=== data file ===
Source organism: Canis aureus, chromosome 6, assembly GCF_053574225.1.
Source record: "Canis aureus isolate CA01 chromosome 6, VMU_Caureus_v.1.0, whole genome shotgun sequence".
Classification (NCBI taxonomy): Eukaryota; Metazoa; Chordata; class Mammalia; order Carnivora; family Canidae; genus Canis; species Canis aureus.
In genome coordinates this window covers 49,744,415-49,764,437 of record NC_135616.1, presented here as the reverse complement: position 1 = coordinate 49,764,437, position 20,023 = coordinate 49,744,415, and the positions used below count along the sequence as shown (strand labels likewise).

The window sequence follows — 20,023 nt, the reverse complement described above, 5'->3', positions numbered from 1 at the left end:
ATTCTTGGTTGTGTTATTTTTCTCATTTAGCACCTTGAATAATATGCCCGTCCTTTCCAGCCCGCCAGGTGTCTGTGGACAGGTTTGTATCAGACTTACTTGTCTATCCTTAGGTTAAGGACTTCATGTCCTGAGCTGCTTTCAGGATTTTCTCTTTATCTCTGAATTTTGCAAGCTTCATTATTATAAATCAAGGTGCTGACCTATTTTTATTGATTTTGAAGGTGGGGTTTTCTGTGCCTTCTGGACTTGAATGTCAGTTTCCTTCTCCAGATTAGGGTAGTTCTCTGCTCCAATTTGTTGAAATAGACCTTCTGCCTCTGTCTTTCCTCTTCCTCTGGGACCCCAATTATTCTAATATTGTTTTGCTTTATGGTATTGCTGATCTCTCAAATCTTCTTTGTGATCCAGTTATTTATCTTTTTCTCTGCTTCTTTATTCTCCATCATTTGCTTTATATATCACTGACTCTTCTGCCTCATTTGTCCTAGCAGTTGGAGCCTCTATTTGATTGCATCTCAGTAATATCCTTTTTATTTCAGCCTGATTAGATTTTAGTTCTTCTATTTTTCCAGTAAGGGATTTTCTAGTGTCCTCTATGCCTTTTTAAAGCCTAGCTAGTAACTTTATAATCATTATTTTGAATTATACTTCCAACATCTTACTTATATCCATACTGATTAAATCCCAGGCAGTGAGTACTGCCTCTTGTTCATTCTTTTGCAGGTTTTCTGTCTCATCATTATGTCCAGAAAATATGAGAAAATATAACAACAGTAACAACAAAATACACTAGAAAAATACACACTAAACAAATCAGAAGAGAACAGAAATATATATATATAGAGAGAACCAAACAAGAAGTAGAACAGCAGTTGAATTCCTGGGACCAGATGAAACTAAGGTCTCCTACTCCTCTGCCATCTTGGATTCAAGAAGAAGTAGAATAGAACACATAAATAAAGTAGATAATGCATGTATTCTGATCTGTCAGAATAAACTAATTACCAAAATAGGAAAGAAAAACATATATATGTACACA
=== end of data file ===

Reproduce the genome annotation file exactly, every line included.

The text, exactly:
Source organism: Canis aureus, chromosome 6, assembly GCF_053574225.1.
Source record: "Canis aureus isolate CA01 chromosome 6, VMU_Caureus_v.1.0, whole genome shotgun sequence".
Classification (NCBI taxonomy): Eukaryota; Metazoa; Chordata; class Mammalia; order Carnivora; family Canidae; genus Canis; species Canis aureus.
In genome coordinates this window covers 49,744,415-49,764,437 of record NC_135616.1, presented here as the reverse complement: position 1 = coordinate 49,764,437, position 20,023 = coordinate 49,744,415, and the positions used below count along the sequence as shown (strand labels likewise).

The window sequence follows — 20,023 nt, the reverse complement described above, 5'->3', positions numbered from 1 at the left end:
ATTCTTGGTTGTGTTATTTTTCTCATTTAGCACCTTGAATAATATGCCCGTCCTTTCCAGCCCGCCAGGTGTCTGTGGACAGGTTTGTATCAGACTTACTTGTCTATCCTTAGGTTAAGGACTTCATGTCCTGAGCTGCTTTCAGGATTTTCTCTTTATCTCTGAATTTTGCAAGCTTCATTATTATAAATCAAGGTGCTGACCTATTTTTATTGATTTTGAAGGTGGGGTTTTCTGTGCCTTCTGGACTTGAATGTCAGTTTCCTTCTCCAGATTAGGGTAGTTCTCTGCTCCAATTTGTTGAAATAGACCTTCTGCCTCTGTCTTTCCTCTTCCTCTGGGACCCCAATTATTCTAATATTGTTTTGCTTTATGGTATTGCTGATCTCTCAAATCTTCTTTGTGATCCAGTTATTTATCTTTTTCTCTGCTTCTTTATTCTCCATCATTTGCTTTATATATCACTGACTCTTCTGCCTCATTTGTCCTAGCAGTTGGAGCCTCTATTTGATTGCATCTCAGTAATATCCTTTTTATTTCAGCCTGATTAGATTTTAGTTCTTCTATTTTTCCAGTAAGGGATTTTCTAGTGTCCTCTATGCCTTTTTAAAGCCTAGCTAGTAACTTTATAATCATTATTTTGAATTATACTTCCAACATCTTACTTATATCCATACTGATTAAATCCCAGGCAGTGAGTACTGCCTCTTGTTCATTCTTTTGCAGGTTTTCTGTCTCATCATTATGTCCAGAAAATATGAGAAAATATAACAACAGTAACAACAAAATACACTAGAAAAATACACACTAAACAAATCAGAAGAGAACAGAAATATATATATATAGAGAGAACCAAACAAGAAGTAGAACAGCAGTTGAATTCCTGGGACCAGATGAAACTAAGGTCTCCTACTCCTCTGCCATCTTGGATTCAAGAAGAAGTAGAATAGAACACATAAATAAAGTAGATAATGCATGTATTCTGATCTGTCAGAATAAACTAATTACCAAAATAGGAAAGAAAAACATATATATGTACACA